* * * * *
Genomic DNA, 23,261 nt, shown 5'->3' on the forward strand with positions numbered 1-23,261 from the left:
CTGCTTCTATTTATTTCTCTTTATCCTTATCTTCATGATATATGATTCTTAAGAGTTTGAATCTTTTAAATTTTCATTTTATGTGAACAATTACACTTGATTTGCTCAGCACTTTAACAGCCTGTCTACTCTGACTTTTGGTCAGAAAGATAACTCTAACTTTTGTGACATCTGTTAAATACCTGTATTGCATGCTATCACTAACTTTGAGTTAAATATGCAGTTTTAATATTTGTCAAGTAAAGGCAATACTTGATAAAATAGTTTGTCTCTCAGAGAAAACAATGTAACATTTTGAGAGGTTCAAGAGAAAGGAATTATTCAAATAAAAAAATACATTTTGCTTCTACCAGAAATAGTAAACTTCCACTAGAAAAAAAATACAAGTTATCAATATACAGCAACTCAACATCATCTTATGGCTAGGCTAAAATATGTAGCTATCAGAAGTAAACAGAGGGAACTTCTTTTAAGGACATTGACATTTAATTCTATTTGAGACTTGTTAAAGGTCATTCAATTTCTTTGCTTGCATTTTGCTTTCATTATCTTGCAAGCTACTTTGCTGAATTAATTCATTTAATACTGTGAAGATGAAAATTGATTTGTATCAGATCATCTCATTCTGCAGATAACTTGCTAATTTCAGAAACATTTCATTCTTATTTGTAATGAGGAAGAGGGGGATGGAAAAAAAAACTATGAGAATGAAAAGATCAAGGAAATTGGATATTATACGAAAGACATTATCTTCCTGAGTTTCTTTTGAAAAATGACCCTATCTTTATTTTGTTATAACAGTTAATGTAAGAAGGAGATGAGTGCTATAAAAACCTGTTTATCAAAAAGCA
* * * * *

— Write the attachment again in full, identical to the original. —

Genomic DNA, 23,261 nt, shown 5'->3' on the forward strand with positions numbered 1-23,261 from the left:
CTGCTTCTATTTATTTCTCTTTATCCTTATCTTCATGATATATGATTCTTAAGAGTTTGAATCTTTTAAATTTTCATTTTATGTGAACAATTACACTTGATTTGCTCAGCACTTTAACAGCCTGTCTACTCTGACTTTTGGTCAGAAAGATAACTCTAACTTTTGTGACATCTGTTAAATACCTGTATTGCATGCTATCACTAACTTTGAGTTAAATATGCAGTTTTAATATTTGTCAAGTAAAGGCAATACTTGATAAAATAGTTTGTCTCTCAGAGAAAACAATGTAACATTTTGAGAGGTTCAAGAGAAAGGAATTATTCAAATAAAAAAATACATTTTGCTTCTACCAGAAATAGTAAACTTCCACTAGAAAAAAAATACAAGTTATCAATATACAGCAACTCAACATCATCTTATGGCTAGGCTAAAATATGTAGCTATCAGAAGTAAACAGAGGGAACTTCTTTTAAGGACATTGACATTTAATTCTATTTGAGACTTGTTAAAGGTCATTCAATTTCTTTGCTTGCATTTTGCTTTCATTATCTTGCAAGCTACTTTGCTGAATTAATTCATTTAATACTGTGAAGATGAAAATTGATTTGTATCAGATCATCTCATTCTGCAGATAACTTGCTAATTTCAGAAACATTTCATTCTTATTTGTAATGAGGAAGAGGGGGATGGAAAAAAAAACTATGAGAATGAAAAGATCAAGGAAATTGGATATTATACGAAAGACATTATCTTCCTGAGTTTCTTTTGAAAAATGACCCTATCTTTATTTTGTTATAACAGTTAATGTAAGAAGGAGATGAGTGCTATAAAAACCTGTTTATCAAAAAGCA